DTH: What do college students need to know about the global marketplace in all professions?
JY: The main thing to recognize is that there is a global marketplace, a global competition. Whatever you’re doing, think of … doing it outside the context of doing it in your state, or city or country.
If you’re interested in doing something internationally, I’d highly recommend learning the language of the country that you’re interested in because I wish I had.
DTH: What changes have you observed in college media? What advice would you give students in UNC’s journalism school today?
JY: Now, the landscape of media has completely changed, largely due to the web and new jobs and web-only ventures. For a new generation of journalists, it’s a little scary, and I think the upside for you guys being right out of the chute is that if you go into journalism, you’re brand new, and you’re coming into your own at the time that the field is redefining itself.
But I don’t think anyone should discount the traditional skills of writing and reporting. At the end of the day, despite all the various new technological changes, people still crave credible information. That’s what it’s about. The ability to report and write is as valuable today as it was when I was your age.
DTH: What should UNC be doing to accommodate China and India’s ascent in business and politics?
JY: UNC is just like any other major university right now trying to get involved in India and China for a variety of reasons.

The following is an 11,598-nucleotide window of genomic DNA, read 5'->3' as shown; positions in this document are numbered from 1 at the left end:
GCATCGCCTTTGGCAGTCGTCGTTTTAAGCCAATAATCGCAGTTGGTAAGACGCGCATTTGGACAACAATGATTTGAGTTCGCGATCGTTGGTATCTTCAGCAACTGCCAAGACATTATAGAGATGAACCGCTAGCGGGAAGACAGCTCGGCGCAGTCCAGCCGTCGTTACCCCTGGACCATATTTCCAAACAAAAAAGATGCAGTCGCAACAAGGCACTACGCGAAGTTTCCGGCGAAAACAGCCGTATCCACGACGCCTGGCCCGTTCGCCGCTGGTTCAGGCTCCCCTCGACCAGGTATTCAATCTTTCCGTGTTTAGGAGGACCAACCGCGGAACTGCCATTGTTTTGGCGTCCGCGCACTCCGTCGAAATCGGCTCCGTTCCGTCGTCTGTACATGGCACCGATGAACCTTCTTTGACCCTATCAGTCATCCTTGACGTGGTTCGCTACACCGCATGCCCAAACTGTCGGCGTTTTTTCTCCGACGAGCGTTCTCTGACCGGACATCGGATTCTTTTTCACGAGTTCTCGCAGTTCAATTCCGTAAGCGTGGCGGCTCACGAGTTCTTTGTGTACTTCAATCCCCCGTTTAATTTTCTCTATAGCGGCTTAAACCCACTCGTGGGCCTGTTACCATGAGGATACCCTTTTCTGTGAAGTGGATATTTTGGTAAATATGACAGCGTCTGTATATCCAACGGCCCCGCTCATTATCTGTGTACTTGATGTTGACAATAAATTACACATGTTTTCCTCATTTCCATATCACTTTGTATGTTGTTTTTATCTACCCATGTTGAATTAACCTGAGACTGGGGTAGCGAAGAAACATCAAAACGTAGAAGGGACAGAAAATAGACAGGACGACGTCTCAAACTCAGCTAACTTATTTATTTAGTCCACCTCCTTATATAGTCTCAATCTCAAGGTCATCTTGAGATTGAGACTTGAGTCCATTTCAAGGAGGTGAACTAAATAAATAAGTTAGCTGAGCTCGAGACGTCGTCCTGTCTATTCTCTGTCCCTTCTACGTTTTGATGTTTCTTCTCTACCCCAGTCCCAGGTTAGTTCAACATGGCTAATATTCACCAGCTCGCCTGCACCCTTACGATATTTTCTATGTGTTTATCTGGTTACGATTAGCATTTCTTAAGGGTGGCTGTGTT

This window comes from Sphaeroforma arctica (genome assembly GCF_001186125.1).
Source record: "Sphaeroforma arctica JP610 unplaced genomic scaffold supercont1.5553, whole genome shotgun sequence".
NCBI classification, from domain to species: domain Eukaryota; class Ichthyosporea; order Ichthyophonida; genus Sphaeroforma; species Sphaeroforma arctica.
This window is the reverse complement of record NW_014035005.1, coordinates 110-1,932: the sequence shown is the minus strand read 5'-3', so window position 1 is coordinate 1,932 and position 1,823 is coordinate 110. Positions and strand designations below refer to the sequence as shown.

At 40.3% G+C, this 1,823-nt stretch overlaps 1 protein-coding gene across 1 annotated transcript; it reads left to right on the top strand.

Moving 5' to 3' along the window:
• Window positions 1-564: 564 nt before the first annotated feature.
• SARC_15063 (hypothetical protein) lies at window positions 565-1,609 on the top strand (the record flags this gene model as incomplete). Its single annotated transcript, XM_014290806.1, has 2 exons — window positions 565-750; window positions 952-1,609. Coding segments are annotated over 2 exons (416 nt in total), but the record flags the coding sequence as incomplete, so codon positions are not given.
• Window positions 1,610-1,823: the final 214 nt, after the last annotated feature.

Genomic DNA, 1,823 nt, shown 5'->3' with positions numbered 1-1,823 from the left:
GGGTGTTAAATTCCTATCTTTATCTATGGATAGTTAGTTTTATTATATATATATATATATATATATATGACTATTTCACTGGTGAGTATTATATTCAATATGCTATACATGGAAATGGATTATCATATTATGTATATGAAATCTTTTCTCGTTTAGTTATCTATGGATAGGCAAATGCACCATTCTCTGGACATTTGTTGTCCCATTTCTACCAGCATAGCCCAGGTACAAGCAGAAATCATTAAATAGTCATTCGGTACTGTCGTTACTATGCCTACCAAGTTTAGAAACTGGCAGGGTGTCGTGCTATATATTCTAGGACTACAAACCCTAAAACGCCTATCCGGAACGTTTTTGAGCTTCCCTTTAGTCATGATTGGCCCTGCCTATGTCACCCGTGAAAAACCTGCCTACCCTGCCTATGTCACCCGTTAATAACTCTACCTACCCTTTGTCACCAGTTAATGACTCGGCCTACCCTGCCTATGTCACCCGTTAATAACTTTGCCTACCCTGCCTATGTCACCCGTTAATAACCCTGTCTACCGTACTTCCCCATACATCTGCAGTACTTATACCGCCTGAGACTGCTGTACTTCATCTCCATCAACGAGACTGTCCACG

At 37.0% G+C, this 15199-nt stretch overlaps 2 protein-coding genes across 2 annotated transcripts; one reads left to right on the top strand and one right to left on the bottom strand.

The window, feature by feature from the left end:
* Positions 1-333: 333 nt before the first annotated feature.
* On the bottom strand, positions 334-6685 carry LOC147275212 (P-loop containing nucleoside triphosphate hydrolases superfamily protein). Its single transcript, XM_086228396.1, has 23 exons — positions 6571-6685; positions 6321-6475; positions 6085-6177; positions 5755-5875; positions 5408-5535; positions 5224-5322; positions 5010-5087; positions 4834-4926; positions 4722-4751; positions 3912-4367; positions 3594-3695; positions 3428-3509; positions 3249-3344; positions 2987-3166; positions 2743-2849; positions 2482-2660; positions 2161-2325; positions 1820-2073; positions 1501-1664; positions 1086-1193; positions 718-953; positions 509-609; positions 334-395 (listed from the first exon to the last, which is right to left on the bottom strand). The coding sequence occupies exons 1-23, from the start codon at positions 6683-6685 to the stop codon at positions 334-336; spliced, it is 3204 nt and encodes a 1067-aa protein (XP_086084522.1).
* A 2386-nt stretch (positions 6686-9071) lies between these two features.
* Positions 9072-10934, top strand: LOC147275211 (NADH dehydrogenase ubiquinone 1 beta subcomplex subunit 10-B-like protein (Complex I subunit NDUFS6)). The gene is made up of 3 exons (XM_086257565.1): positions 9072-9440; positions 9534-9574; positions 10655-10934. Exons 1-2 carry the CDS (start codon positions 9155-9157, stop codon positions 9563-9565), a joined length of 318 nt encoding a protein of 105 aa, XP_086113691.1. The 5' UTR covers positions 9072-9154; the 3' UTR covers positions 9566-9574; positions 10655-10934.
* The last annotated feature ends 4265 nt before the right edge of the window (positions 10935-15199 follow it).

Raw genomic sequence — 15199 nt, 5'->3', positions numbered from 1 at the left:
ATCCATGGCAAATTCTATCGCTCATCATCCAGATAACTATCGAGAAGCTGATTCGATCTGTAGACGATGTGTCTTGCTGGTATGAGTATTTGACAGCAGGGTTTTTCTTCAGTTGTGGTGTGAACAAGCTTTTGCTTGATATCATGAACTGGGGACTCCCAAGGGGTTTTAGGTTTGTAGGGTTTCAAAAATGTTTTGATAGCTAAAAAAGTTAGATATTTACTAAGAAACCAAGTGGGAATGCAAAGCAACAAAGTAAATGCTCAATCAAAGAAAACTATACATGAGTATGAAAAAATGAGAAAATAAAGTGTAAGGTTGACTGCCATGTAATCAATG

UNC’s primary mission is to serve the state of North Carolina, so it is less involved than, say, private institutions such as Harvard doing big things overseas. But I think UNC is definitely doing things.
The public health school and the business school have relationships, they’re trying to reach out.
DTH: What motivated you to start writing this book about basketball? What got you interested in the cultural relationship between China and the U.S.?
JY: I was in China for six years, and I reported about everything. And I knew I wanted to write a book, and I knew I wanted to write it about the U.S.-China relationship, because as an American living in China I always felt that that was an interesting thing.
But I didn’t want to do it in a big policy way. I wanted the policy in the book, but I wanted it to be delivered in a more human, down-to-earth way. I grew up in North Carolina, and they do play basketball here … Many people initially that I talked to about it thought it was an unusual, odd prism to look at society, and I thought it was great. I thought it would allow people to learn about China and America in ways that didn’t feel like homework, that felt more like a story.
DTH: What do you make of Jeremy Lin’s publicity and career surge?
JY: He’s interesting because he’s not Chinese, he’s a Taiwanese-American born in the Bay Area, so he’s as American as I am. What I think is fascinating about him is that obviously, from what I’ve read, the Asian-Americans take a great amount of pride in him. Everyone has probably felt some stereotyping here … So here’s this guy that’s shattered, so far, the stereotypes.
But what is interesting about the book is that that same stereotyping exists in China, which is to say that Chinese coaches think Chinese players are less physically gifted, and they basically will say so, and their answer is drilling. Relentless drilling. And so here’s this kid… I mean, Yao Ming was 7’6”, so when he went over, his success was partly just because he is 7’6”. Jeremy Lin is 6’3”, so he’s not that big a kid, and yet he grew up in a different basketball environment in the States, even though he’s just as Asian as if he had grown up in Beijing or Shanghai. So with Jeremy Lin, his impact goes way beyond the NBA in the United States. I think he’ll have a big impact in Asia.
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